Siskiyou Mountain summit, highest elevation on I-5
By mid-morning on Day One of our West Coast jaunt, we were enjoying scenic mountains and entering Oregon. We passed Siskiyou summit where Interstate 5 passes through the Siskiyou Mountains at 4310 feet elevation.
We left the interstate for Oregon's Rogue-Umpqua Scenic Byway and picnicked beside the Rogue River.
Husband Walter prepares lunch by the Rogue.
Sun sparkling off the rippling water, mountains, forest and quiet created the relaxing décor of our outdoor eatery. A bonus was an apple tree that provided a small, tart apple for dessert. Hubby prefers sweet. I like tart, so he left the apple eating up to me.
The glacier-sculpted peaks of Mt. Thielsen soared before us and added drama to our drive in mid-afternoon.
We arrived at the trail to Tokekee Falls as shadows lengthened in the late afternoon.
Hubby has a passion for capturing images of water in motion. Since my slow pace would diminish his chance of catching light at the falls, I stayed behind while he headed to the falls. I love the image he captured. My plan was to go as far as I could on the trail and meet him on his way back.
Wooden 12-foot diameter pipeline
But first I wanted to find out about the huge, strange-looking tube that crawled through the landscape near the parking area. Interpretive signage at the trail entrance held answers. The wooden pipeline diverts flow from the North Umpqua River to a hydroelectric plant downstream. It was completed in 1949 and carries water from a 102-acre reservoir located less than a mile upstream of the falls.
An inviting scene
After snapping a few shots of the pipeline and the interpretive sign as background notes, I considered the trail to Tokekee Falls. Before me was a serene scene of level ground and stately trees with afternoon sunlight slanting through the evergreens. The combination created a ghostly but benign-looking atmosphere.
A few steps on the trail and I was thoroughly engrossed in my first independent hiking experience. I had discussed attempting this trail with my physical therapist, and she and techs had been creative about helping me improve my balance on uneven terrain.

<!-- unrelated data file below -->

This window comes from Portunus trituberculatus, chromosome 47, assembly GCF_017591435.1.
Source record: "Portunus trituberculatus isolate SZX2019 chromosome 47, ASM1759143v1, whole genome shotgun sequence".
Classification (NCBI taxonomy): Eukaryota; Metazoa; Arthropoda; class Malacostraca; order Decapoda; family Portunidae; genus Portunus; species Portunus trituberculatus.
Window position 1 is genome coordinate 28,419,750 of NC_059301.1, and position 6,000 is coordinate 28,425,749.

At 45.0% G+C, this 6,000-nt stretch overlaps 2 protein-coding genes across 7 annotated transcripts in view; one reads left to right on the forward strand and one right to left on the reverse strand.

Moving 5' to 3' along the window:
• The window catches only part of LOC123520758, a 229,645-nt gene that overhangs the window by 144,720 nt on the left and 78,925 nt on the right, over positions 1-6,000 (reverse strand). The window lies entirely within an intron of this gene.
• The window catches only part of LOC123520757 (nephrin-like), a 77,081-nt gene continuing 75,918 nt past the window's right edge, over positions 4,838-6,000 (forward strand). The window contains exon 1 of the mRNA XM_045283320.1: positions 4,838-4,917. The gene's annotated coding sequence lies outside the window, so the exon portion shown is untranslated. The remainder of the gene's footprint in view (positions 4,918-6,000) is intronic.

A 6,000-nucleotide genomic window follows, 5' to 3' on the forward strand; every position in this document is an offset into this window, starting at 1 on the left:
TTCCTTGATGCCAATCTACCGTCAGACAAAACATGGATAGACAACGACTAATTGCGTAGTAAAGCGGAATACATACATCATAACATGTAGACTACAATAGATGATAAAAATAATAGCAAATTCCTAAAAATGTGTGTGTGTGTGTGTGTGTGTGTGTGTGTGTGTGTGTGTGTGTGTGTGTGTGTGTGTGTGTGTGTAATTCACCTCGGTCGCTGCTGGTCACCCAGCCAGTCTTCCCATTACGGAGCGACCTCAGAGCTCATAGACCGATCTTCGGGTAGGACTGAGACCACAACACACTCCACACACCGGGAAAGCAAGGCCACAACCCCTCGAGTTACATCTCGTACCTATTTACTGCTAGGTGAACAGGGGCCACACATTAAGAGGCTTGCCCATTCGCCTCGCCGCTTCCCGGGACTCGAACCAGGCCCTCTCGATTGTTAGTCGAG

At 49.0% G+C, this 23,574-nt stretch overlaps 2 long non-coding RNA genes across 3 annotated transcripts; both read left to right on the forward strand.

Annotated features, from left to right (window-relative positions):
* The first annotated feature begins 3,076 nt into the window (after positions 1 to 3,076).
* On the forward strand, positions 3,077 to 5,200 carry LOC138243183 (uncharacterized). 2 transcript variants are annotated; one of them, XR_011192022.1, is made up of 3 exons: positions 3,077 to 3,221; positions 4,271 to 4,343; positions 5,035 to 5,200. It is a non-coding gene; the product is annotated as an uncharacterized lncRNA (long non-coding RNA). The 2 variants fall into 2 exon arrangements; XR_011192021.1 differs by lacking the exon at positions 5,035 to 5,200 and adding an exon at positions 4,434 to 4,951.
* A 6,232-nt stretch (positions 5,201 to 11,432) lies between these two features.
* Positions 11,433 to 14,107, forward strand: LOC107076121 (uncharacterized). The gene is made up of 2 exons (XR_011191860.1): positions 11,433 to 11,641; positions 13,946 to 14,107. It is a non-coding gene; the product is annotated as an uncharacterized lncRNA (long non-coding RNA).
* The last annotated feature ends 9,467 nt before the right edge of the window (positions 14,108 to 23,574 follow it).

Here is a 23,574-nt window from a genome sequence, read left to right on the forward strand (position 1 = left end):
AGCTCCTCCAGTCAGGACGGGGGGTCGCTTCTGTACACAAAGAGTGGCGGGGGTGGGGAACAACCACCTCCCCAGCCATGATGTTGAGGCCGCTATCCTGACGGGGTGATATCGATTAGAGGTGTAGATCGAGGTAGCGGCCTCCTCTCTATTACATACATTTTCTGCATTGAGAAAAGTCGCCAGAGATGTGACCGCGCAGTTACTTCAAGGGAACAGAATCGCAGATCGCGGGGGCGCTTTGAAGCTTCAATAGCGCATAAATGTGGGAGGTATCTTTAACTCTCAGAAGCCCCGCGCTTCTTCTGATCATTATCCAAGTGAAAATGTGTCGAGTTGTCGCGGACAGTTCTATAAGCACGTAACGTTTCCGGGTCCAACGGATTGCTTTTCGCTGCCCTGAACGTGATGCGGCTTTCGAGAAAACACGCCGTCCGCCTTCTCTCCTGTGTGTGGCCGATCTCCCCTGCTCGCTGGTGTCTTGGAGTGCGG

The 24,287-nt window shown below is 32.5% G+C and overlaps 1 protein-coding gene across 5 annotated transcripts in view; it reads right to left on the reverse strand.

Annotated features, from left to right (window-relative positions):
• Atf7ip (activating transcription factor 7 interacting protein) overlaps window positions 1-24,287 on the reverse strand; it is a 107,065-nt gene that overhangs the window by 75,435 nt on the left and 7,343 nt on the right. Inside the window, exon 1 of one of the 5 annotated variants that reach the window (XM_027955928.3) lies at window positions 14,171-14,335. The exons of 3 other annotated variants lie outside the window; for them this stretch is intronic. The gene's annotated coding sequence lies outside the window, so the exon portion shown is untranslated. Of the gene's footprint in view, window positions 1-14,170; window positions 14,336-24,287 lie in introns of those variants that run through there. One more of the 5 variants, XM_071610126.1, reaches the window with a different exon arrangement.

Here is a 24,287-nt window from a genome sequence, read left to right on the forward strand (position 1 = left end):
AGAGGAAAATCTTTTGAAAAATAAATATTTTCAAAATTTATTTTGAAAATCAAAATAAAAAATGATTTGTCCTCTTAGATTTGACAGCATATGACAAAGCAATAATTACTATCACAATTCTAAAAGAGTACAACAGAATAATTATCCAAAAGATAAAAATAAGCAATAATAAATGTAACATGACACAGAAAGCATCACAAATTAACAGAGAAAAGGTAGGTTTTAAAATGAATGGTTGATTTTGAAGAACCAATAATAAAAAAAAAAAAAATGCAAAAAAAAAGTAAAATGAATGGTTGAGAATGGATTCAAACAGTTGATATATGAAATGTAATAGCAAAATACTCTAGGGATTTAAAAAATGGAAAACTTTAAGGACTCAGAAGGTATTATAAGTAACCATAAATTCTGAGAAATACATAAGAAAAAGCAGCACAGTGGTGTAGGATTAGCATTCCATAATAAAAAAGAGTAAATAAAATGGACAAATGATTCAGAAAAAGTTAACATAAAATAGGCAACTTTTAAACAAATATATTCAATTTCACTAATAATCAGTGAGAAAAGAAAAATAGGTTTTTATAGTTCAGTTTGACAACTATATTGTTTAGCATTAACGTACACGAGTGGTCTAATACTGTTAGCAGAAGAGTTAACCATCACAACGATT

Weeks before our trip west, therapist Ashley had arranged firm foam planks, ovals and squares plus sturdy wooden boxes of four to six inches high in a hallway to create my Tokekee Falls trail obstacle course in the Ocean Springs Neuro Rehab Center.
What couldn’t be mimicked were abrupt changes in the pitch of inclines. At one point I misjudged the steepness of an incline and found my gait increasing and my body beginning to pitch forward. In a moment of terror I managed to stop, straighten up, recover and consider options.
Backtracking wasn’t an option. I didn’t have any confidence that I could keep my balance to go back up the steep incline. My first attempt downward made me certain that, even using my usual slaloming zigzag strategy for elevation changes, going down wasn’t a safe option.
Cautious experimentation led me to ease across the trail, off the slippery stone surface and on to the crumbly soil at the trail’s edge. I have never before been so appreciative of good old dirt. The rich, black, cushiony soil was a blessing. Not many steps later the sharp incline eased and I moved back on to the trail, once again safely on my way.
A bit farther, I ran into a combination of exposed roots and jagged rock. I appreciated my therapist and the exercises that she had put me through to prepare me for the trail. Two women returning from the falls appeared and waited patiently for me to pick my way through the obstacles.
“You don’t have far to go to the falls,” one said. “ You shouldn’t have trouble making it the rest of the way.”
Beautiful but treacherous
Right. Obviously she had no previous acquaintance with a stroke survivor. The path soon narrowed. There was a deep gorge and rushing water on my left. The sound of the river accompanied my steps, a musical reminder that I needed to pay attention or I could wind up an unintentional part of the scenery in the gorge.
A few turns later, a flight of stone stairs faced me. Hmmmm. Water and steep drop-off were nearby and no railings graced the stairway. It was time for me to look for a boulder or stump, sit down, rest and wait for Hubby.
I turned from the stairs, took a few steps toward a potential perch and Hubby appeared. He was less than pleased that I had not stopped at earlier challenges on the trail. He was right. But turning back had not been a safe solution. Rehab continues with lessons learned about navigating safely!